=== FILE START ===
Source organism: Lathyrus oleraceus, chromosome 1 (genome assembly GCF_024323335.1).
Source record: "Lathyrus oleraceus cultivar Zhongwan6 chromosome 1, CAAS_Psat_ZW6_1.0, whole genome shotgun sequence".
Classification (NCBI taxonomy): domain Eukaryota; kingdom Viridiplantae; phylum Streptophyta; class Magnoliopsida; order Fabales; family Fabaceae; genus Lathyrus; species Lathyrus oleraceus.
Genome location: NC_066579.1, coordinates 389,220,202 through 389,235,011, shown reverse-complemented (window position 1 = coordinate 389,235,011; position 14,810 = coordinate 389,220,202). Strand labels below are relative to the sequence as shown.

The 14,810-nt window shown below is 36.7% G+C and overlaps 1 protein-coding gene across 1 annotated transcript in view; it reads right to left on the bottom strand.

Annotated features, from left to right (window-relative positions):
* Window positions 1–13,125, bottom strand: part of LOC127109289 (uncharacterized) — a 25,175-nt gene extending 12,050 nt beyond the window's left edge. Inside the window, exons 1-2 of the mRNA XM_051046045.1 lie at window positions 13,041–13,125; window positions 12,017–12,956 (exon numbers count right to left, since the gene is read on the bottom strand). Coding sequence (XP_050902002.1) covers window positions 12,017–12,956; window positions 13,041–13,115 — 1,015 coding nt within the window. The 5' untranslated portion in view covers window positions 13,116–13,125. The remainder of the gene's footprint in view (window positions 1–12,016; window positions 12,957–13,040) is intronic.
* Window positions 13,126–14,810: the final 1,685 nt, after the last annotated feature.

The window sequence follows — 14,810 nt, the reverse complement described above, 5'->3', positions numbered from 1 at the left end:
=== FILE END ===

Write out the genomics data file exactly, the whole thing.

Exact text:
Source organism: Lathyrus oleraceus, chromosome 1 (genome assembly GCF_024323335.1).
Source record: "Lathyrus oleraceus cultivar Zhongwan6 chromosome 1, CAAS_Psat_ZW6_1.0, whole genome shotgun sequence".
Classification (NCBI taxonomy): domain Eukaryota; kingdom Viridiplantae; phylum Streptophyta; class Magnoliopsida; order Fabales; family Fabaceae; genus Lathyrus; species Lathyrus oleraceus.
Genome location: NC_066579.1, coordinates 389,220,202 through 389,235,011, shown reverse-complemented (window position 1 = coordinate 389,235,011; position 14,810 = coordinate 389,220,202). Strand labels below are relative to the sequence as shown.

The 14,810-nt window shown below is 36.7% G+C and overlaps 1 protein-coding gene across 1 annotated transcript in view; it reads right to left on the bottom strand.

Annotated features, from left to right (window-relative positions):
* Window positions 1–13,125, bottom strand: part of LOC127109289 (uncharacterized) — a 25,175-nt gene extending 12,050 nt beyond the window's left edge. Inside the window, exons 1-2 of the mRNA XM_051046045.1 lie at window positions 13,041–13,125; window positions 12,017–12,956 (exon numbers count right to left, since the gene is read on the bottom strand). Coding sequence (XP_050902002.1) covers window positions 12,017–12,956; window positions 13,041–13,115 — 1,015 coding nt within the window. The 5' untranslated portion in view covers window positions 13,116–13,125. The remainder of the gene's footprint in view (window positions 1–12,016; window positions 12,957–13,040) is intronic.
* Window positions 13,126–14,810: the final 1,685 nt, after the last annotated feature.

The window sequence follows — 14,810 nt, the reverse complement described above, 5'->3', positions numbered from 1 at the left end: